After the Fact: Good old golden school days

Spell-check, that computer generated censor of words it doesn’t recognize, consistently tells me that “serendipitously” is NOT a word. It’s a perfectly good word, as a matter of fact, referring to fun things that happen unexpectedly. As you get older, more and more things occur serendipitously, like having your first cup of coffee as the sun rises over the Sangre de Cristo mountains.

Several years ago, I tutored a young man in a couple of subjects that I really had no business tutoring. We’ll discuss that in a while. This kid was no slouch. When his English teacher assigned a term paper, he got right to it. By the time he needed help, he’d done all of the research, had an outline and the “bare bones” of the paper. He probably would not have used “serendipitously” in a sentence, but he’d obviously heard the word somewhere, at some time, and had a general notion of what it meant. “It’s kind of like “déjà vu” except it means really happy,” he explained as we talked our way through writing the paper. It took a few stabs, but I finally hit on what he wanted. And away we did go. Until his teacher returned the paper with a big, red “F” on the front page. 

He was crushed! I was perplexed. His mother was furious, and wasted no time hot-footing it to the school. “It’s obvious he did NOT write this paper,” was the teacher’s explanation for the “F.” “Look at this word!” She pointed to (you guessed it?) “serendipitously.” And mom asked if she’d even asked if he understood what he’d written. “Well, no.” So mom went home, came back with the young writer in doubt, and insisted they meet in the principal’s office. The result was a grade change. A significant grade change. His comment to me later was, “So, Miz (as in Ms.), do you think she just didn’t understand that word?” Serendipitously speaking, she probably did not.

Tutoring is not for the timid. Sometimes, the kid you’re tutoring turns out to be a lot smarter about some things than you think they are. And you think you did a lot of “homework” when you were in school? The younger they are, the more likely it is that they’ll have you snowed into doing the work for them. Patience, my great-granddaughter, is the object of my attention right now because, for one reason or another, she was “passed” to the next grade without knowing even the fundamentals of math. If the problem appears on paper, it’s a complete mystery for her. You cannot “take” 9 apples “away from” 7 apples. And she counts on her fingers. That was a NO-NO when I was in elementary school. When do we get to calculus?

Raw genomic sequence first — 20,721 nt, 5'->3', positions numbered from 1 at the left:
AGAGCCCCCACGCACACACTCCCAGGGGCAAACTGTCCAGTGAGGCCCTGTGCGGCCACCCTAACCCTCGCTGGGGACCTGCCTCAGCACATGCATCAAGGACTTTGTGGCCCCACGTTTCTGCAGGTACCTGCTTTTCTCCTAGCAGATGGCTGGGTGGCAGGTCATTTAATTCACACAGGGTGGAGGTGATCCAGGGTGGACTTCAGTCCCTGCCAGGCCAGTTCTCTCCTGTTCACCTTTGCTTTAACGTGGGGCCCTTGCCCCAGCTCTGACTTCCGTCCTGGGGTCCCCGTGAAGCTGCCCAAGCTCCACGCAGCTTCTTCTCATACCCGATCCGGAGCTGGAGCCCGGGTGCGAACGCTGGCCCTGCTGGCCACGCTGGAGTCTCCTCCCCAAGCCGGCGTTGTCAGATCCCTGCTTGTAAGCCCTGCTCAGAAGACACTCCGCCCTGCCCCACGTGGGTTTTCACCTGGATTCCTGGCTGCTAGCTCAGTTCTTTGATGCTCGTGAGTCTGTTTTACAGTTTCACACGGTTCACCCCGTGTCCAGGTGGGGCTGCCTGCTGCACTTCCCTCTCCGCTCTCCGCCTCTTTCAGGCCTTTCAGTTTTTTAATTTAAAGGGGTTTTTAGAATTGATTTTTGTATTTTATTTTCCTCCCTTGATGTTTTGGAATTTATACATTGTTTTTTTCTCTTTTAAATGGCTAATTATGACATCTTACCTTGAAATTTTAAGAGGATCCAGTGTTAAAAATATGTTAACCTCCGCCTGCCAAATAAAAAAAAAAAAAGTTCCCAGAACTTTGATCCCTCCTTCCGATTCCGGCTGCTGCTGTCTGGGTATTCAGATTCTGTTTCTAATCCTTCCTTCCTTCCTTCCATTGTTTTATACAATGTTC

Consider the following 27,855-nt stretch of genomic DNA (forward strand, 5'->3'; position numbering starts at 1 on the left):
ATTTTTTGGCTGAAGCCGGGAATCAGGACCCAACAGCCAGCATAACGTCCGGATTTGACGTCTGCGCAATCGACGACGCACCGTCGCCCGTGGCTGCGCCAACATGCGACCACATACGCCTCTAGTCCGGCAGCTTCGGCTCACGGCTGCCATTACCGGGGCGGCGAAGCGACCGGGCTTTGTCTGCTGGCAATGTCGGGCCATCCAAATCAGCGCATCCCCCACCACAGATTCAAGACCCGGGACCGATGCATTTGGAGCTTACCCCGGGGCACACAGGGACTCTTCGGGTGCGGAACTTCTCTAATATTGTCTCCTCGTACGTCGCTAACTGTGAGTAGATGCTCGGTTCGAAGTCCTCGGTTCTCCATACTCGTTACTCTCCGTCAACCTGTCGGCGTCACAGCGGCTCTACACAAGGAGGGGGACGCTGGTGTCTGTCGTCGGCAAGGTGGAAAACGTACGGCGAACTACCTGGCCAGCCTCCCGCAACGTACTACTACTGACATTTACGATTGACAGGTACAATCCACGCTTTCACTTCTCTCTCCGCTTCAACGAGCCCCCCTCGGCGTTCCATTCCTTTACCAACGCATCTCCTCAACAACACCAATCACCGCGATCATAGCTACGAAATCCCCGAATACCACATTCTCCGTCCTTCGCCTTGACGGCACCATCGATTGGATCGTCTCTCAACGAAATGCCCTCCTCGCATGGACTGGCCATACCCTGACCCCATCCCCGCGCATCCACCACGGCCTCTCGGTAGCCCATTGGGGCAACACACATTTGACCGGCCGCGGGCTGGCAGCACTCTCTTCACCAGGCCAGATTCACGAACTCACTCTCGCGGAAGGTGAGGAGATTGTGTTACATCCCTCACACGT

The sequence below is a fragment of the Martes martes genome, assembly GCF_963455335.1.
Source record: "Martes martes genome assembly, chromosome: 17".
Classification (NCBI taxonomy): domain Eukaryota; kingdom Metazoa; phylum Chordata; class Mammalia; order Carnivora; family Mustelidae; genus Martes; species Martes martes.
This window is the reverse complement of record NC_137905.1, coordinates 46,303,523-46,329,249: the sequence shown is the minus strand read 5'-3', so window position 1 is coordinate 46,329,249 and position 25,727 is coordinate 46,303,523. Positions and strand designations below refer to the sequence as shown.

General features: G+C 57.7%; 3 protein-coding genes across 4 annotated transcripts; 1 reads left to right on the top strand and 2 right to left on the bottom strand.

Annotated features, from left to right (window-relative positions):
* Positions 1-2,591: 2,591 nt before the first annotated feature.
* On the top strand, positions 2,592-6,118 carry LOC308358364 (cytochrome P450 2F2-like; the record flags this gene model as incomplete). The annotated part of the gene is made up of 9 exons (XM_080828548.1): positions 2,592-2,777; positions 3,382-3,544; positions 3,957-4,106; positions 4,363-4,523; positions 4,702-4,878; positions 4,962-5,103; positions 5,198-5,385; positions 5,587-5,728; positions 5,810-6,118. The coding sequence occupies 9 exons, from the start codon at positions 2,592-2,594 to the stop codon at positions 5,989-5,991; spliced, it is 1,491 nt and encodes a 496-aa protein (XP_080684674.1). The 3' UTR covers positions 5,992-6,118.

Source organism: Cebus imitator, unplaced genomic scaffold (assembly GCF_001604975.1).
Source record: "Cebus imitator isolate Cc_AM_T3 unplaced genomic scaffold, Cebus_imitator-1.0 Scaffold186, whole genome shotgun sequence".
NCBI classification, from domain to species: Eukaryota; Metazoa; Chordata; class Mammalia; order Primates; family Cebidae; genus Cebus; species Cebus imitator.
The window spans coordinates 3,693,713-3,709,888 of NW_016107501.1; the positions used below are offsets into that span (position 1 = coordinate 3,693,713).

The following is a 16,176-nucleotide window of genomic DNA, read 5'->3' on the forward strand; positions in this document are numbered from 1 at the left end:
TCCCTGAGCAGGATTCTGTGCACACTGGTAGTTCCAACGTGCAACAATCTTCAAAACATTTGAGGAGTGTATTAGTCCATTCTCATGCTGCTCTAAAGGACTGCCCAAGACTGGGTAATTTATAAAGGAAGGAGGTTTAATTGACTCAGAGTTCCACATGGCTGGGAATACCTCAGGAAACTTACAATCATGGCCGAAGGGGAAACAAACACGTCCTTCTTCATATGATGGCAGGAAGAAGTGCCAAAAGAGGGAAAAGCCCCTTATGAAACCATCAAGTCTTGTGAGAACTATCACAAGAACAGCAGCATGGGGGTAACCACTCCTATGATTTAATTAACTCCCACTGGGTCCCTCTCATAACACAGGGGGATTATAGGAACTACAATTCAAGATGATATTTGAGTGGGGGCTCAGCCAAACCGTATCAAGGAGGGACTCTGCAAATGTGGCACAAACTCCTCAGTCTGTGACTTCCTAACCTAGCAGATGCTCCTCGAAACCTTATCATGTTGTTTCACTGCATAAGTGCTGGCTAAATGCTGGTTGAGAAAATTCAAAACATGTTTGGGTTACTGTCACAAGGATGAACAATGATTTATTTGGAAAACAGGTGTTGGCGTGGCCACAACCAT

So far, Patience has not had to do a science fair project, which is (you guessed it?) serendipitous. For someone who came from a town where science was ALL, I’m woefully ignorant of some things. I hated cutting up dead frogs. I created a minor explosion in chemistry class. We had to consult with the high school science teacher when my grandson was in third grade and wanted to display his rock collection for his fair project. Most of Zander’s rocks were “leverites.” When you find one, just “leave ‘er right there because it’s nothing special.” The next year, fourth graders participated in the “Invention Convention.” Zan’s contribution was “the Zand-aid,” a foot-long band aid he’d made to cover a scratch down his thigh made when he rode his bicycle down a very steep hill and didn’t stop when he hit the bushes that bordered the bottom of the park.

Science fair has not been an event of great success in our family. Much conversation, a whole lot of after-the-fact laughing, but not too many blue ribbons. The stand-out exception was my nephew Michael’s research into whether brook trout were attracted to classical or rock music. The display and research won first place and would have gone on to state competition if it hadn’t been withdrawn by his mother. Michael’s contribution was the art work, lettering and imagination behind all of the statistics.

We were a great disappointment, I think, to my dad but a chemical engineer isn’t much help as an advisor when other kids are entering a Van de Graaff generator in the high school science fair. That’s something else my Spell-check doesn’t recognize.  Serendipitously, I know how to spell it anyway.